Communication of the CNIL on its website: https://www.cnil.fr/fr/ciblage-publicitaire-en-ligne-quel-plan-daction-de-la-cnil
One month after the GESTE outlined the main points on its website (see our article), the CNIL formalizes its action plan to revise its recommendations on cookies and gives some very important details.
First of all, the CNIL is updating its work schedule. The first step is imminent as it is set for July 2019. It will consist in the repeal by the CNIL of its 2013 recommendation on cookies and the simultaneous publication of guidelines “recalling the applicable legal rules” since the entry into force of the GDPR.
In substance, the CNIL states that continuing browsing a website after having been presented with a “cookie banner” can no longer constitute a valid expression of consent. This substantive development is justified by the protection authority on the grounds that the GDPR has strengthened the rules for the validity of consent (which must be free, specific, informed and unambiguous) and also that the G29 guidelines on consent have expressly banned the continuation of the browsing as a method of obtaining consent.
This very important change compared to the 2013 recommendation will be formally incorporated in the guidelines announced by the CNIL as of July 2019. However, the CNIL indicates on its website that it will leave stakeholders a transitional period of 12 months (i.e. normally until July 2020), so that they have time to comply with the new principles that diverge from the previous recommendation on cookies and other tracking devices. During this transition period, the continuation of the browsing would therefore be considered by the CNIL as an acceptable expression of consent.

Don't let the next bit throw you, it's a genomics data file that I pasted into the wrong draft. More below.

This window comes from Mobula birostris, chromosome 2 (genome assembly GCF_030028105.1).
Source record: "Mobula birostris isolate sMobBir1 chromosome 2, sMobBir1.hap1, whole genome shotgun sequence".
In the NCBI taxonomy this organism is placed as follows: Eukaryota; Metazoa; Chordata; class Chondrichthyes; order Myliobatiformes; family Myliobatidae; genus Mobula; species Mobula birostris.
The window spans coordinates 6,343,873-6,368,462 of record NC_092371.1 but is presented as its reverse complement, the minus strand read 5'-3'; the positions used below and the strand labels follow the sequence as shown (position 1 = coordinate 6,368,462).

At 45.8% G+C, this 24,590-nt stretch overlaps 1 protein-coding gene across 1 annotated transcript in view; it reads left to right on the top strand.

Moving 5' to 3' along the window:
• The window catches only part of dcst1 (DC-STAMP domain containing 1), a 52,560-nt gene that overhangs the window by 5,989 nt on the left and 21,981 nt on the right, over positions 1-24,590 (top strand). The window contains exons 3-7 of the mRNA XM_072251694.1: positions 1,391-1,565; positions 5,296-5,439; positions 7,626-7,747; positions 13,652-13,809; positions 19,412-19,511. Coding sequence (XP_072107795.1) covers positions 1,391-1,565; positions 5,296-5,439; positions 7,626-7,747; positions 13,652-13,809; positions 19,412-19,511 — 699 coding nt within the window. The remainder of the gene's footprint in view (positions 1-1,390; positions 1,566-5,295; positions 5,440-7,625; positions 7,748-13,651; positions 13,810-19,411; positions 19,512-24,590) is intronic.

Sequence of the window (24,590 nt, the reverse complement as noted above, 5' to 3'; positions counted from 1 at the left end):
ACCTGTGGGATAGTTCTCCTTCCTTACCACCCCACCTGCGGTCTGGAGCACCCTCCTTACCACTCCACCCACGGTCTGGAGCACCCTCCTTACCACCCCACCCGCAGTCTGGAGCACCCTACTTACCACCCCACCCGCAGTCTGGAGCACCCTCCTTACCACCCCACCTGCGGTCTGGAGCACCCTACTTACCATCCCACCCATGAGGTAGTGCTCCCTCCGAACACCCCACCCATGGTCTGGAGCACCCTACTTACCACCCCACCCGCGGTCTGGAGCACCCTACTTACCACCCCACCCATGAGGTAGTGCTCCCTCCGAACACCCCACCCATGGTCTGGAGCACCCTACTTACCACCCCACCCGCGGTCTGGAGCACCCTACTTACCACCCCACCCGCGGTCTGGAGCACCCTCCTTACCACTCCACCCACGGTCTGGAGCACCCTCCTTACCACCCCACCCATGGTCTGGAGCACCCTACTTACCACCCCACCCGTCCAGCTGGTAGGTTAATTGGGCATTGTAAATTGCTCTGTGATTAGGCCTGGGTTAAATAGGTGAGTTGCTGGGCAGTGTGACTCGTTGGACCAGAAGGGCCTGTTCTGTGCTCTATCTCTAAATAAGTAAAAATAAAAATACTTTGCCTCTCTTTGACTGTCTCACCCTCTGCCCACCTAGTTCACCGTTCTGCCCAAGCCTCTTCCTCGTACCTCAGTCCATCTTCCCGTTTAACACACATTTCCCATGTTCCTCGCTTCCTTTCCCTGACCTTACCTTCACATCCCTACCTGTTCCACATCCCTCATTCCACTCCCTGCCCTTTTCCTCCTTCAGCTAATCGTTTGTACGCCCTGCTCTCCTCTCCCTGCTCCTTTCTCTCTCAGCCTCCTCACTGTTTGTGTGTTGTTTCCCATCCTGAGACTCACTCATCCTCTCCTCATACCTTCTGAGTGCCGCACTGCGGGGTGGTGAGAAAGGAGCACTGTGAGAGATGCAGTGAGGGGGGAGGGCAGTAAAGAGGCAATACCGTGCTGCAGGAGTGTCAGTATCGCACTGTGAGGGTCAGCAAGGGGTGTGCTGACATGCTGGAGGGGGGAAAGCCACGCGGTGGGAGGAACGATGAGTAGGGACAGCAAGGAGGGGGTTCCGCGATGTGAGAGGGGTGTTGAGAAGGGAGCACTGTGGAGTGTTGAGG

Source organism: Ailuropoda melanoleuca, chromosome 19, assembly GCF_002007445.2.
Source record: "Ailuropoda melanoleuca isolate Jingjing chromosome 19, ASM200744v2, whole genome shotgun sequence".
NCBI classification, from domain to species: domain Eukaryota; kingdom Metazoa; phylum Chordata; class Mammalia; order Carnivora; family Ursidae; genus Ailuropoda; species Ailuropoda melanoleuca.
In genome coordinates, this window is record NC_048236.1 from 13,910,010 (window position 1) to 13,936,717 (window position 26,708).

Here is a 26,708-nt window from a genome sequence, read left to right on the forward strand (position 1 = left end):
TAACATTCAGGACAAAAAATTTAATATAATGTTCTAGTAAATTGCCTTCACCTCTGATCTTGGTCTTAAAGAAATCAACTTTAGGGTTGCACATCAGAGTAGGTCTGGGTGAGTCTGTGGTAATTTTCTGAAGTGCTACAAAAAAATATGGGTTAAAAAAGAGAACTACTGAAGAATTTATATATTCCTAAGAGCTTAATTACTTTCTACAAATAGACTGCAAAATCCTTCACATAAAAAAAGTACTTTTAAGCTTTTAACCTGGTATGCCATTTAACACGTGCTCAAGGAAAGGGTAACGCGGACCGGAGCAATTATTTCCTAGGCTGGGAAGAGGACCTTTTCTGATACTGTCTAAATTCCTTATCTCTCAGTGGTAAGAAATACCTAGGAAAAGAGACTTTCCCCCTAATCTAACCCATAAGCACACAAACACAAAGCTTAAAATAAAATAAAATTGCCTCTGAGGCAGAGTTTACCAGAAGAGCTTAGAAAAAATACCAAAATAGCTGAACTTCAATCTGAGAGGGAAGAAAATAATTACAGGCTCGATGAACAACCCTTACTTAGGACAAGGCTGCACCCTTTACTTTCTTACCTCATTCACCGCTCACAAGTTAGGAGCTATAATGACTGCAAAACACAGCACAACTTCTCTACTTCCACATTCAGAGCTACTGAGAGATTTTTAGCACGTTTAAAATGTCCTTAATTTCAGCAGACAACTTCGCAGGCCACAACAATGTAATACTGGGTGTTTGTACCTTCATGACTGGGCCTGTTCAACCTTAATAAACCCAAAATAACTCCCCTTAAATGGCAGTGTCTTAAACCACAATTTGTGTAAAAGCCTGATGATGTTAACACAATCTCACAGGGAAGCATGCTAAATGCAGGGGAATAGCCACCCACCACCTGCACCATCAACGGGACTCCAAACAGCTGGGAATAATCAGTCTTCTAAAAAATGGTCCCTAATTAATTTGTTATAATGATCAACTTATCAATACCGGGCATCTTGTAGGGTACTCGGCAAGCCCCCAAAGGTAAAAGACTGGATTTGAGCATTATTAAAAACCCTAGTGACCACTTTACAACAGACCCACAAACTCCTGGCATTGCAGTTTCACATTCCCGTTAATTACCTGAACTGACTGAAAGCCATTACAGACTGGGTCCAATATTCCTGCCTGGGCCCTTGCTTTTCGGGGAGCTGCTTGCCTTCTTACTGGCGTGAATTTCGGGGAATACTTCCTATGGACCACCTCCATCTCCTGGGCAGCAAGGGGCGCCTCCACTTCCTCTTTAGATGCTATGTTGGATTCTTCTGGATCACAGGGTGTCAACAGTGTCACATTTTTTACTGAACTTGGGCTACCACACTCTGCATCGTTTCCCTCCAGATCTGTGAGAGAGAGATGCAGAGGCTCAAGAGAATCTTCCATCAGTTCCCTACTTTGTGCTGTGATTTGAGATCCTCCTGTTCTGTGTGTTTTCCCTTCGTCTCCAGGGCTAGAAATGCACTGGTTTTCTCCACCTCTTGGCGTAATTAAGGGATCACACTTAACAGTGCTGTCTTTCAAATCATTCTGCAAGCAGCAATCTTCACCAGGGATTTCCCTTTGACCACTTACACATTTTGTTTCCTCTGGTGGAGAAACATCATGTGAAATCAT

In a second step, the CNIL will consult with professionals in the sector in order to draw up a new recommendation on the practical modalities for obtaining consent, which will be submitted to public consultation around the end of 2019 or early 2020.
In its communication, the CNIL finally clearly confirms its willingness to move forward without waiting for the adoption of the ePrivacy regulation, which, according to the authority, will not enter into force in the short term.
The determination currently shown by the CNIL should encourage stakeholders in the industry to quickly review their mechanisms for managing cookie consent. On this point, it is interesting to notice that the CNIL has adopted a very strict position for its own site by deleting its cookie banner and not placing any tracking device until Internet users have given their consent by going to the cookie management module.
It should be noted that the militant association “La Quadrature du Net”, declared that it would challenge, before the Conseil d’Etat, the CNIL’s decision to grant an additional 12-month leniency period following the upcoming guidelines, while the GDPR already gave data controllers and processors a 24-month period to comply with the new rules on consent.